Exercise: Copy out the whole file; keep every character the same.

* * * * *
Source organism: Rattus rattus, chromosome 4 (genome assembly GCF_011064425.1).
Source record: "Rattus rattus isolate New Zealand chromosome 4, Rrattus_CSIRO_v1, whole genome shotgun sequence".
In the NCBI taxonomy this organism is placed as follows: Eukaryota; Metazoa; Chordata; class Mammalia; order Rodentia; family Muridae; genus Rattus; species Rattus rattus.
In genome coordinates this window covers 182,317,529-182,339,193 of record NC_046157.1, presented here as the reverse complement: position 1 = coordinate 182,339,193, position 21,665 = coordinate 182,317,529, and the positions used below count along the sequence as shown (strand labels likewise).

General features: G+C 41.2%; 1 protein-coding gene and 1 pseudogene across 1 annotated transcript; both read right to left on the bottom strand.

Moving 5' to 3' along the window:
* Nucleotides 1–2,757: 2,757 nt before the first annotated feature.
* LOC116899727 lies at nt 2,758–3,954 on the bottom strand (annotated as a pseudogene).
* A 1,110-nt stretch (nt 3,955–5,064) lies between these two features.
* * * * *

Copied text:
Source organism: Rattus rattus, chromosome 4 (genome assembly GCF_011064425.1).
Source record: "Rattus rattus isolate New Zealand chromosome 4, Rrattus_CSIRO_v1, whole genome shotgun sequence".
In the NCBI taxonomy this organism is placed as follows: Eukaryota; Metazoa; Chordata; class Mammalia; order Rodentia; family Muridae; genus Rattus; species Rattus rattus.
In genome coordinates this window covers 182,317,529-182,339,193 of record NC_046157.1, presented here as the reverse complement: position 1 = coordinate 182,339,193, position 21,665 = coordinate 182,317,529, and the positions used below count along the sequence as shown (strand labels likewise).

General features: G+C 41.2%; 1 protein-coding gene and 1 pseudogene across 1 annotated transcript; both read right to left on the bottom strand.

Moving 5' to 3' along the window:
* Nucleotides 1–2,757: 2,757 nt before the first annotated feature.
* LOC116899727 lies at nt 2,758–3,954 on the bottom strand (annotated as a pseudogene).
* A 1,110-nt stretch (nt 3,955–5,064) lies between these two features.